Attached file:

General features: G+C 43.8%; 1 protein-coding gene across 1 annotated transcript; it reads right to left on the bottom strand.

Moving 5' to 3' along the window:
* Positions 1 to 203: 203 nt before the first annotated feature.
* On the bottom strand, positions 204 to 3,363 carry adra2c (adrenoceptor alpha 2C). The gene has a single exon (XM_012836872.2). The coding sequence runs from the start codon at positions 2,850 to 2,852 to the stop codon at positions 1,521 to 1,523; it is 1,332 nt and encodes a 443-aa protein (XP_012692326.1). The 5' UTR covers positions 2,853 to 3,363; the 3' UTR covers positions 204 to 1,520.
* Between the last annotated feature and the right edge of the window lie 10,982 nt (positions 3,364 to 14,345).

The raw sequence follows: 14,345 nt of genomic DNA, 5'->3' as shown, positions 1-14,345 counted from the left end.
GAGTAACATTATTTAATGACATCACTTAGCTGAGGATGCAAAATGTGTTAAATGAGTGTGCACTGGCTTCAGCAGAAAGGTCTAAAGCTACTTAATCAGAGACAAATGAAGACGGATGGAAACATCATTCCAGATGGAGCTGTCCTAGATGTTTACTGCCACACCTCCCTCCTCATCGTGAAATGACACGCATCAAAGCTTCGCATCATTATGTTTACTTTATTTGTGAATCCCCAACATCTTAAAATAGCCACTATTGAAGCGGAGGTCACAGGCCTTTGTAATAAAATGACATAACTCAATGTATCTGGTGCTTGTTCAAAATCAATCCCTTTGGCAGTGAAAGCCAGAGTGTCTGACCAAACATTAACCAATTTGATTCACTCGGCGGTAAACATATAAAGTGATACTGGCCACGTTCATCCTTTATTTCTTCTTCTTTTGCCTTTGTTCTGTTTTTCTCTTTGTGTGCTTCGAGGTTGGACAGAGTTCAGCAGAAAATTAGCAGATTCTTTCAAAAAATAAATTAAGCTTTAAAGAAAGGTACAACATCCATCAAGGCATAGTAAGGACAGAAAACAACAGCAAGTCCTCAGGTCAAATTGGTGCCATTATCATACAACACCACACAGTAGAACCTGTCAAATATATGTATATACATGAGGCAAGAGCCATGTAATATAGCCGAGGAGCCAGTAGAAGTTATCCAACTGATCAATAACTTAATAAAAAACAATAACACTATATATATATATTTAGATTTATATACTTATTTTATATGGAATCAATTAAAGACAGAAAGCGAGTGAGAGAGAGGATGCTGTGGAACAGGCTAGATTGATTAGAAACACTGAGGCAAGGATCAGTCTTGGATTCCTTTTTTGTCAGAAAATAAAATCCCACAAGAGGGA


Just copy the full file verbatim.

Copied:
General features: G+C 43.8%; 1 protein-coding gene across 1 annotated transcript; it reads right to left on the bottom strand.

Moving 5' to 3' along the window:
* Positions 1 to 203: 203 nt before the first annotated feature.
* On the bottom strand, positions 204 to 3,363 carry adra2c (adrenoceptor alpha 2C). The gene has a single exon (XM_012836872.2). The coding sequence runs from the start codon at positions 2,850 to 2,852 to the stop codon at positions 1,521 to 1,523; it is 1,332 nt and encodes a 443-aa protein (XP_012692326.1). The 5' UTR covers positions 2,853 to 3,363; the 3' UTR covers positions 204 to 1,520.
* Between the last annotated feature and the right edge of the window lie 10,982 nt (positions 3,364 to 14,345).

The raw sequence follows: 14,345 nt of genomic DNA, 5'->3' as shown, positions 1-14,345 counted from the left end.
GAGTAACATTATTTAATGACATCACTTAGCTGAGGATGCAAAATGTGTTAAATGAGTGTGCACTGGCTTCAGCAGAAAGGTCTAAAGCTACTTAATCAGAGACAAATGAAGACGGATGGAAACATCATTCCAGATGGAGCTGTCCTAGATGTTTACTGCCACACCTCCCTCCTCATCGTGAAATGACACGCATCAAAGCTTCGCATCATTATGTTTACTTTATTTGTGAATCCCCAACATCTTAAAATAGCCACTATTGAAGCGGAGGTCACAGGCCTTTGTAATAAAATGACATAACTCAATGTATCTGGTGCTTGTTCAAAATCAATCCCTTTGGCAGTGAAAGCCAGAGTGTCTGACCAAACATTAACCAATTTGATTCACTCGGCGGTAAACATATAAAGTGATACTGGCCACGTTCATCCTTTATTTCTTCTTCTTTTGCCTTTGTTCTGTTTTTCTCTTTGTGTGCTTCGAGGTTGGACAGAGTTCAGCAGAAAATTAGCAGATTCTTTCAAAAAATAAATTAAGCTTTAAAGAAAGGTACAACATCCATCAAGGCATAGTAAGGACAGAAAACAACAGCAAGTCCTCAGGTCAAATTGGTGCCATTATCATACAACACCACACAGTAGAACCTGTCAAATATATGTATATACATGAGGCAAGAGCCATGTAATATAGCCGAGGAGCCAGTAGAAGTTATCCAACTGATCAATAACTTAATAAAAAACAATAACACTATATATATATATTTAGATTTATATACTTATTTTATATGGAATCAATTAAAGACAGAAAGCGAGTGAGAGAGAGGATGCTGTGGAACAGGCTAGATTGATTAGAAACACTGAGGCAAGGATCAGTCTTGGATTCCTTTTTTGTCAGAAAATAAAATCCCACAAGAGGGA